Tuesday, 13 September 2016
Empress Marie’s Boudoir in the Winter Palace
After the fire in 1837, Nicholas I ordered the architects to recreate the Winter Palace as it had been. He was aware that parts needed to be altered to adapt to the changes in the Imperial Family.
Nicholas had been influenced by his wife in the 1820s-30s with Berlin’s architecture; the most famous being Karl Schinkel. He incorporated some of the elegant classicism and gothic designs when rebuilding the Winter Palace. By the 1850s, the Schinkel style was abandoned for a mix of elaborate and ornate designs.
In the late 1800s, the Polish writer Boleslaw Prus was impressed with Imperial Berlin but soon wrote “… I long to see something small and simple …”
A classic example of the style change in the mid 1800s was Empress Marie Alexandrovna’s boudoir in the Winter Palace. The former rooms of Empress Marie Fedorovna were remodeled in 1840 for the wife of Alexander II.
The boudoir was designed by A. Briullov with light patterns of blue and gold and with furniture by Gambs.
Hau’s watercolor (below) of the Boudoir in the 1840s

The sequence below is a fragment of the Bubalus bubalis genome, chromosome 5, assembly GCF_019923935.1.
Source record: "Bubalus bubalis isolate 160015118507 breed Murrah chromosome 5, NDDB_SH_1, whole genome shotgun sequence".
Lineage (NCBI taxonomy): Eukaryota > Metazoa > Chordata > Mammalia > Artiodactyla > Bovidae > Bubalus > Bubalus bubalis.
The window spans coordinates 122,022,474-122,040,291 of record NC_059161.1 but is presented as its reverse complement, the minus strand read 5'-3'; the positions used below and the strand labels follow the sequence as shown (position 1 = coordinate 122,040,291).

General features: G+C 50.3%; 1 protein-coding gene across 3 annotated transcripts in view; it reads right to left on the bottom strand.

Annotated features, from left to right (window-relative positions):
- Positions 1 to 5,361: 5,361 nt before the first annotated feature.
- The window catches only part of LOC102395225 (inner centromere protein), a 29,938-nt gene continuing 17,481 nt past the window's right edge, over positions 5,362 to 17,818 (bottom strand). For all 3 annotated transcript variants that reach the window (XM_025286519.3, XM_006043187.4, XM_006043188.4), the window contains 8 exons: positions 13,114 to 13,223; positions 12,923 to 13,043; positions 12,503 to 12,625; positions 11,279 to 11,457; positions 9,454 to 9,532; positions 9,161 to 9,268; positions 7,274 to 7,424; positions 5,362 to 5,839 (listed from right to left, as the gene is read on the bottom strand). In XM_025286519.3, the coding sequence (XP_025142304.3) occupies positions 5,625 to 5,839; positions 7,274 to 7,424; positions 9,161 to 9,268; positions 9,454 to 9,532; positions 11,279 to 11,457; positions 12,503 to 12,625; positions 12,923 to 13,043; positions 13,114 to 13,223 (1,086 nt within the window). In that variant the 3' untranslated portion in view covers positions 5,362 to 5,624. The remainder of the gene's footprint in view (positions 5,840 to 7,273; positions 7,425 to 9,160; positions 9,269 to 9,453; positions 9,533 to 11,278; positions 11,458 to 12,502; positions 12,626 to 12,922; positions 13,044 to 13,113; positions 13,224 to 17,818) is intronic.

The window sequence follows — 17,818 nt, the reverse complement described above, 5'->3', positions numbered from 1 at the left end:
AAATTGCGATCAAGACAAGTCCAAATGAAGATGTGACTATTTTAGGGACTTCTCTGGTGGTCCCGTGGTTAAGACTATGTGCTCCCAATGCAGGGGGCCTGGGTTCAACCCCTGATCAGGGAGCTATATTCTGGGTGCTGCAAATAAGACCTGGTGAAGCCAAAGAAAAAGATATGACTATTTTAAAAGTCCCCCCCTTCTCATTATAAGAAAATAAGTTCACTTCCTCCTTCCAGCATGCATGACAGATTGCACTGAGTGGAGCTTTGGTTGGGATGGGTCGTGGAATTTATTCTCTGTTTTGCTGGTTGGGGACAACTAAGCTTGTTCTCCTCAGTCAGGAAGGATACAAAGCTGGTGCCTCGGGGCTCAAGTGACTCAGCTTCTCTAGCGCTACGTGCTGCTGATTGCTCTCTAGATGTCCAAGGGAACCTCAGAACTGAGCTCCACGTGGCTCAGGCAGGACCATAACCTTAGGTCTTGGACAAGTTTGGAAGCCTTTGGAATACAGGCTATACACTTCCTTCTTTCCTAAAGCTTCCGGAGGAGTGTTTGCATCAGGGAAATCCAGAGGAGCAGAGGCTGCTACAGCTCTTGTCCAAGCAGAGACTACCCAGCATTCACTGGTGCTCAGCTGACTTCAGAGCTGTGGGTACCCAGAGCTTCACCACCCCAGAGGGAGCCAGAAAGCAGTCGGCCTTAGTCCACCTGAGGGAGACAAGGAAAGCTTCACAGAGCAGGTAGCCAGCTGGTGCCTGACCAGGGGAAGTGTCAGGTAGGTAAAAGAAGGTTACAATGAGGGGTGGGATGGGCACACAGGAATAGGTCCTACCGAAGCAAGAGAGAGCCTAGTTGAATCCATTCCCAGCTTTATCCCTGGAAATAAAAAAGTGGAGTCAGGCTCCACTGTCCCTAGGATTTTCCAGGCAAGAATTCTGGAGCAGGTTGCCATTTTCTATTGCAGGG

I have a photograph of the boudoir in 1850 showing the furniture placed further apart along the walls for ease of movement.
In 1853, the architect H. Bosse redecorated the boudoir in the style of the Second Rococo.
Hau’s watercolor (below) of the boudoir in 1861
On the wall in the above watercolor is Domenichino’s beautiful painting of St John the Evangelist.
It is mystifying why Empress Marie preferred to surround herself with this opulent and oppressive red and gold rather than her blue cozy retreat.
In 1868 a draft plan was completed to redecorate the boudoir in blue but was never implemented.
The boudoir today (below) has been elegantly restored by the Hermitage, retaining the white marble fireplace and caryatids.